VICTORIA — British Columbia’s attorney general is recommending that voters be asked two questions in a referendum this fall to determine whether they want to switch to proportional representation to elect members of the legislature.
David Eby is suggesting to cabinet that voters should first be asked if they would want to switch from the current first-past-the-post system.
They would then be given three options for proportional representation and be asked to rank them based on which they preferred.
If a majority supported making the switch, the option with the highest number of votes would be implemented.
The campaign period starts July 1, with voting by mail-in ballot running from Oct. 22 to Nov. 30.
The questions were released today by Eby after a period of public consultation that included more than 180,000 visits to a government website.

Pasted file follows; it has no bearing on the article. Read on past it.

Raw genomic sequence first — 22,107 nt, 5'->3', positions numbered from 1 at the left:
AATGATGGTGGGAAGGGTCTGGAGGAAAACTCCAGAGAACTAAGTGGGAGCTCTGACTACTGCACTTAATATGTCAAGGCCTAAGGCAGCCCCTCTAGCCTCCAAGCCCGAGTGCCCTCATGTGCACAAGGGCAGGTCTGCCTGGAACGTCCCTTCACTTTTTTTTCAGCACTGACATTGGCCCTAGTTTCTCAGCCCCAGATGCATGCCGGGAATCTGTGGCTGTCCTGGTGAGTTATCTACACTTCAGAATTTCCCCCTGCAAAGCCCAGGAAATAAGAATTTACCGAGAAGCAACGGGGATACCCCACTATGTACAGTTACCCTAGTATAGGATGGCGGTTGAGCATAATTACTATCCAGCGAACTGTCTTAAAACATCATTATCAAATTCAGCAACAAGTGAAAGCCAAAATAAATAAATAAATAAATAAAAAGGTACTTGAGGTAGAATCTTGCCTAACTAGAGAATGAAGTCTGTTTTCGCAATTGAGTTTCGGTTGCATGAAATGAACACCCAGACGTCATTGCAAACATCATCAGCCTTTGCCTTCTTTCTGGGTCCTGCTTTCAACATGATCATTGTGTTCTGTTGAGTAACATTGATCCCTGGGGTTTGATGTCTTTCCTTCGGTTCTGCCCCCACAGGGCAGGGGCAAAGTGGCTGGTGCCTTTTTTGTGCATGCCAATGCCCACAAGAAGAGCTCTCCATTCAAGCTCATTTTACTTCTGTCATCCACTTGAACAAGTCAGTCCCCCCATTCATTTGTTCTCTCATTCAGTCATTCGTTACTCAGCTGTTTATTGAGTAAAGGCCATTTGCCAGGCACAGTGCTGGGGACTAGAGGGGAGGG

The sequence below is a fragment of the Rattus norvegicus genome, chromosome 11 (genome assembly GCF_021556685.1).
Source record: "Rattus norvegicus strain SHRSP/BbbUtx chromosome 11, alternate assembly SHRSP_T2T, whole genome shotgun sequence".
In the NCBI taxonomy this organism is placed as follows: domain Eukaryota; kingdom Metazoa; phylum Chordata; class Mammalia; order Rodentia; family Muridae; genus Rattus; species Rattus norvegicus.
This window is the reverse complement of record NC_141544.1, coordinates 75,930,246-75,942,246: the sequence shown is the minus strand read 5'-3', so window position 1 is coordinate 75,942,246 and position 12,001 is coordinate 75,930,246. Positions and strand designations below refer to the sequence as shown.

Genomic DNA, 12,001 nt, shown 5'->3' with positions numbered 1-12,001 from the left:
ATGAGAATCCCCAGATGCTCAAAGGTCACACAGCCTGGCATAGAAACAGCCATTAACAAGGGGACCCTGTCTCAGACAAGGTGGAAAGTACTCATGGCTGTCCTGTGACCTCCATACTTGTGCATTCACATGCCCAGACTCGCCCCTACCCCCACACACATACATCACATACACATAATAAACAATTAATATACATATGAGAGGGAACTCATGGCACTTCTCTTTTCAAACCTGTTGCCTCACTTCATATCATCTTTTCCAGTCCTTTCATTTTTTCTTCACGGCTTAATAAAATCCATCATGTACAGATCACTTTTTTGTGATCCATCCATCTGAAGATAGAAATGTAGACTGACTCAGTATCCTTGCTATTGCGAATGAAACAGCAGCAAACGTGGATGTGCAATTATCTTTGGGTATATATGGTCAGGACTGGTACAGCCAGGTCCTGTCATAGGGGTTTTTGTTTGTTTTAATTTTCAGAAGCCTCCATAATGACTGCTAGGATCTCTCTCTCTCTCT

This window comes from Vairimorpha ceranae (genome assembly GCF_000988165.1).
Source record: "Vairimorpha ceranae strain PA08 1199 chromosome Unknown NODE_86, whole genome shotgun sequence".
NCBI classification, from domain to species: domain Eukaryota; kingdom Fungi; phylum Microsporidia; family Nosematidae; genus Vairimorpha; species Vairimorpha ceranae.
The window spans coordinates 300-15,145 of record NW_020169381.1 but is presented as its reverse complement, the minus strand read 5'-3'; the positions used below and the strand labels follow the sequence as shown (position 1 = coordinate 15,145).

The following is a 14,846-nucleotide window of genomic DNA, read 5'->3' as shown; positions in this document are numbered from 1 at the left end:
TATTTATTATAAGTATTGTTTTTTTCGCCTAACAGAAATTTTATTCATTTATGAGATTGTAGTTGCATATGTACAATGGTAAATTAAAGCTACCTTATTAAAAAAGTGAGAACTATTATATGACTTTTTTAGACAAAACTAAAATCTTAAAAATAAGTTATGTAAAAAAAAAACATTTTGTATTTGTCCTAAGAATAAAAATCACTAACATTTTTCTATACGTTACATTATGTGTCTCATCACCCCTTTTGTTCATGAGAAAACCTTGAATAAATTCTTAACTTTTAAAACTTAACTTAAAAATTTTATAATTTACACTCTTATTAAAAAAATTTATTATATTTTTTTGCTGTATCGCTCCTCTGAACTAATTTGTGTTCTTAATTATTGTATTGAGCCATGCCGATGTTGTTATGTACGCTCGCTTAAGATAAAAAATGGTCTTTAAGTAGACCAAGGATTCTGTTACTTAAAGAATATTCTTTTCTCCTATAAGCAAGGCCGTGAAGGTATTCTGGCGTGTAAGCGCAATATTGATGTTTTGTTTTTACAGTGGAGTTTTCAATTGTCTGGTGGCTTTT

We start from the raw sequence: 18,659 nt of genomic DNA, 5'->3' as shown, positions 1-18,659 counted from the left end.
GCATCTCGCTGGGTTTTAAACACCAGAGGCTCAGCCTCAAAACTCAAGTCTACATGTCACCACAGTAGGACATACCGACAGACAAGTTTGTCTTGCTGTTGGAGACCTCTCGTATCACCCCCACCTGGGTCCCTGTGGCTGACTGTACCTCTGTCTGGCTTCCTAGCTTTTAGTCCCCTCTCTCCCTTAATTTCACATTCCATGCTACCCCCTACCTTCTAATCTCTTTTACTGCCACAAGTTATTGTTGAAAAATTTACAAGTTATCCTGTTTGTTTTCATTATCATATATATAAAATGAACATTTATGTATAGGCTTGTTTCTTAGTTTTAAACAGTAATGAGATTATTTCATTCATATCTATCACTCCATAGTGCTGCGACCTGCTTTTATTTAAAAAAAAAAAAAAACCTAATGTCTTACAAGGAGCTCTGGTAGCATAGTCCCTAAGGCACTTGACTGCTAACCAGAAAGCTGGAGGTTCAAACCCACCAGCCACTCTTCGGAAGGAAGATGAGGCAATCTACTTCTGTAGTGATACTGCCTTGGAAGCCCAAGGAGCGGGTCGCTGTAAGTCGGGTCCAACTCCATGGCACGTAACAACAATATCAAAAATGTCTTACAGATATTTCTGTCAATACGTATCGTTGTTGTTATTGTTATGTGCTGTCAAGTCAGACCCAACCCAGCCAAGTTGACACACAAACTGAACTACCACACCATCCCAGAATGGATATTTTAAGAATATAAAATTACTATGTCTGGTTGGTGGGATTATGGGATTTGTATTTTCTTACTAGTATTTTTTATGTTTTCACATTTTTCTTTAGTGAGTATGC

The province’s minority NDP government and the Greens have supported proportional representation that determines the number of seats each party gets in the legislature based on its percentage of the popular vote.
Two previous referendums on proportional representation have failed in B.C.
Last year, Premier John Horgan said the province’s current system is unfair because in the last five B.C. elections, only one political party formed a government after receiving more than 50 per cent of the votes. In the other elections, parties with less than 50 per cent of the popular vote were able to form a government.
Last year’s election saw the Liberals and NDP each receive slightly more than 40 per cent of the vote. But the New Democrats eventually formed a minority government with the support of the Greens, who won three seats and took almost 17 per cent of the popular vote.
The government has said that if a new way to elect members is approved, it will introduce legislation to implement it in time for the next fixed-date election in 2021.